Settlement and divorce in Colorado
When a marriage ends, there are different routes that process can take. Sometimes the spouses end up in litigation to determine parenting time or financial issues. This usually involves a long and contentious divorce process that’s even worse when children are involved. When the decisions are made by the court, it can be a long and expensive process, which is both emotionally and financially draining.
There are also those people who intentionally try to work together regarding settlement during divorce. When it is possible for marriages to end like this, the process can be far less stressful, costly, and time-consuming.
How fast can a divorce be settled?
Generally, in Colorado if the parties are able to agree on all aspects of the divorce, a court can enter a Decree of Dissolution 91 days after a Co-Petition is filed or service is completed. The parties enter into settlement agreements include establishing a child custody and support plan, navigating property division, and spousal support.
What are the benefits of settlement?
As you can imagine, being able to work through things together saves a lot of time and emotional stress. This also means that everything can be settled outside of court, which means simpler processes and saved court costs. When parties are able to settle, the parties are often happier with the result and have a better co-parenting relationship.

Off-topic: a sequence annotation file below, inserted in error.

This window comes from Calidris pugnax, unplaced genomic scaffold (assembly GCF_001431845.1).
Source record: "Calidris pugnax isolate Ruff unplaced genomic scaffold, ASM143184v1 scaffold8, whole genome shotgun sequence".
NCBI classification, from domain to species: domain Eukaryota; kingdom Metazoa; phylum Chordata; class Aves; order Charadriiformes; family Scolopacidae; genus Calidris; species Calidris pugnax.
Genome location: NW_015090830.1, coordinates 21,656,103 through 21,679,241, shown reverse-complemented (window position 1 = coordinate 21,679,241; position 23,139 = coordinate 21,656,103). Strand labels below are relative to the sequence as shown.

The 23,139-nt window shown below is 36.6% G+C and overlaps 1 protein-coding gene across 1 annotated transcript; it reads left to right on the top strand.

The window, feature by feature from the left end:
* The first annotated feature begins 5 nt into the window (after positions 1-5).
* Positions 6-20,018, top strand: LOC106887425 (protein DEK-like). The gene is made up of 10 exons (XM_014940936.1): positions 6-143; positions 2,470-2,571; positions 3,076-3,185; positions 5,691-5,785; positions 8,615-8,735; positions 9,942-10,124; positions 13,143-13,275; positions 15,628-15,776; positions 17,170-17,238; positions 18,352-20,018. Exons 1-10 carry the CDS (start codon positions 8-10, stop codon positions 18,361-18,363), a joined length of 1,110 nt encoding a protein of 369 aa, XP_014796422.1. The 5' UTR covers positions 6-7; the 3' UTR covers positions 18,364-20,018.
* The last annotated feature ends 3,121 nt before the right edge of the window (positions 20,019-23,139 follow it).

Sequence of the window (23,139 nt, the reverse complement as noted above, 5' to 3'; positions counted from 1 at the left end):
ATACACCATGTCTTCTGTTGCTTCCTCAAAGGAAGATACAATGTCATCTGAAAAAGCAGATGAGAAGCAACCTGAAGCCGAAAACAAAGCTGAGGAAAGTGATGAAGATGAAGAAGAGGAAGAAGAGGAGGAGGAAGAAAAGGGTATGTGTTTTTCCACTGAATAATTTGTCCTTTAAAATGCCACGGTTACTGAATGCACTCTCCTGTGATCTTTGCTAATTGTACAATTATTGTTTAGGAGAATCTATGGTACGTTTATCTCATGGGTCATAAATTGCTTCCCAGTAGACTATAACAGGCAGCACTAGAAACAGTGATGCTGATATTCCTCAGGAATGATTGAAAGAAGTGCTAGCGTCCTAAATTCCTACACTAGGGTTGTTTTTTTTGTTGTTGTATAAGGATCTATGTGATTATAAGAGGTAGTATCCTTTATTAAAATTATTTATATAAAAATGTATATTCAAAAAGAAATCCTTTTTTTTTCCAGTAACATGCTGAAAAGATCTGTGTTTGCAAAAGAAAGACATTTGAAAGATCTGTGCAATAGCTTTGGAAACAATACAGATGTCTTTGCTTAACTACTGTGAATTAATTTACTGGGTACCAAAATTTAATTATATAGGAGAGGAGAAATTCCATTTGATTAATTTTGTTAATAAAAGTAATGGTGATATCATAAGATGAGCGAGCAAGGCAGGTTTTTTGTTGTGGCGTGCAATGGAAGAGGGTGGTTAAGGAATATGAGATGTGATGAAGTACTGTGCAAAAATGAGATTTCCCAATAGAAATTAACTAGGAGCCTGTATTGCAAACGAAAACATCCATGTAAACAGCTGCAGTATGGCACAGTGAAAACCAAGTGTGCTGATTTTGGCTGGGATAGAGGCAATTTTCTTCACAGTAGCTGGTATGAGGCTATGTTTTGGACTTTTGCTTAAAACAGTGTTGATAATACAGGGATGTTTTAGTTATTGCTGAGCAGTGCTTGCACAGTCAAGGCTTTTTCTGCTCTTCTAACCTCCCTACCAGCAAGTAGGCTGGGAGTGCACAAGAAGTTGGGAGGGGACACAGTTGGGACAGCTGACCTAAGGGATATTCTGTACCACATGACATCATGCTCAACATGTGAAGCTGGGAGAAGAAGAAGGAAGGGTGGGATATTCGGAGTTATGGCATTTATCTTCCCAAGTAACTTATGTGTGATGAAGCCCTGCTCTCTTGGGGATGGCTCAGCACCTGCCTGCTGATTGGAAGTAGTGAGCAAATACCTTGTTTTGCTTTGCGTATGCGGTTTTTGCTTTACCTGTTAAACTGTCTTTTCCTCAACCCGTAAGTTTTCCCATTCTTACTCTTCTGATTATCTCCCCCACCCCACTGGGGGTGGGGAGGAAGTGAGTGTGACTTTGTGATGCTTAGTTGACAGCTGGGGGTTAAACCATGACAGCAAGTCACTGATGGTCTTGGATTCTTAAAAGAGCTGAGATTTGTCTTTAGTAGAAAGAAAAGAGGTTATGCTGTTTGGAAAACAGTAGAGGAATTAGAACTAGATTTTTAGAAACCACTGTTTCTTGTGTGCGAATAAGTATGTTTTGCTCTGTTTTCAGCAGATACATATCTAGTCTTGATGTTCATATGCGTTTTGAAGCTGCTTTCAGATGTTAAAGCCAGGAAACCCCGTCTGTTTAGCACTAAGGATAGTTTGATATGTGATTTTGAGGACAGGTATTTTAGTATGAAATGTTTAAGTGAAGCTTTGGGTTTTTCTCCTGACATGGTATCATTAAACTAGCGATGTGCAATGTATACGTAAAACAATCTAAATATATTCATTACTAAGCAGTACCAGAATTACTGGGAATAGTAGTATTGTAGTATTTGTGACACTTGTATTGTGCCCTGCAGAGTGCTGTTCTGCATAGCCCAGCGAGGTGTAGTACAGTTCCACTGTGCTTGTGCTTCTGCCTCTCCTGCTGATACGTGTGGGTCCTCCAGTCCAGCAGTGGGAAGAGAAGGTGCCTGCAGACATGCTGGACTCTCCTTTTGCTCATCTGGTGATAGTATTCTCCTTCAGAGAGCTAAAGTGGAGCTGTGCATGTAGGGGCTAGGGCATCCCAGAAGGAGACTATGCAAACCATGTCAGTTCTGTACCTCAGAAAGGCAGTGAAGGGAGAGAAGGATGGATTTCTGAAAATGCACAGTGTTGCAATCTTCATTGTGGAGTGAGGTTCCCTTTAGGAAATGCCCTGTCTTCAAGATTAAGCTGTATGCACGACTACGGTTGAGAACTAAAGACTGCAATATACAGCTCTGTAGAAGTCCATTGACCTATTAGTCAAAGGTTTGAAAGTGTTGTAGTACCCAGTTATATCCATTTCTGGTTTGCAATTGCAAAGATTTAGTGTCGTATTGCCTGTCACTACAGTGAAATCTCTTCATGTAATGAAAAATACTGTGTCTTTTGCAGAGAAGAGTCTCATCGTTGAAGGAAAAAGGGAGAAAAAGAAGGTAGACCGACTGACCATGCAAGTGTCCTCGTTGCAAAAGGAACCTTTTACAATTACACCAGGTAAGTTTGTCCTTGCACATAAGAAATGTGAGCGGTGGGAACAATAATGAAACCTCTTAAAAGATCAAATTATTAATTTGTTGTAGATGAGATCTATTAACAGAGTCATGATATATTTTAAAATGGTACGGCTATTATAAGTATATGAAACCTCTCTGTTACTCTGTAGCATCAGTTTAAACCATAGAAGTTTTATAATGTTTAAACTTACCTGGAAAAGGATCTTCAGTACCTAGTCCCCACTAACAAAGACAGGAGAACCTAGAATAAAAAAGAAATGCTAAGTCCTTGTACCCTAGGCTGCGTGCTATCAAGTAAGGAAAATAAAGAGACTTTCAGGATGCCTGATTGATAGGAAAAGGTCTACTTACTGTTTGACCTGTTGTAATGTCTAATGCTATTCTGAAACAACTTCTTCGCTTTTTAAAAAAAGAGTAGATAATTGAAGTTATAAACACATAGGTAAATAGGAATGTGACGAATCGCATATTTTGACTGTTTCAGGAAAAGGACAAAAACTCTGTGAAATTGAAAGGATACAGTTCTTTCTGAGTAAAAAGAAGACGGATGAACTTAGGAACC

What if settlement isn’t possible?
Each divorce is unique, so no one process is going to work for everyone’s case. Don’t worry if you can’t settle your case in the beginning, many cases settle during the court process.
For some, it is worth litigating because there are important issues that the parties are not able to agree on. These important issues may be about assets or child custody, each case involves a unique set of circumstances and considerations.
Do I still need an attorney if I have reached a settlement with my spouse?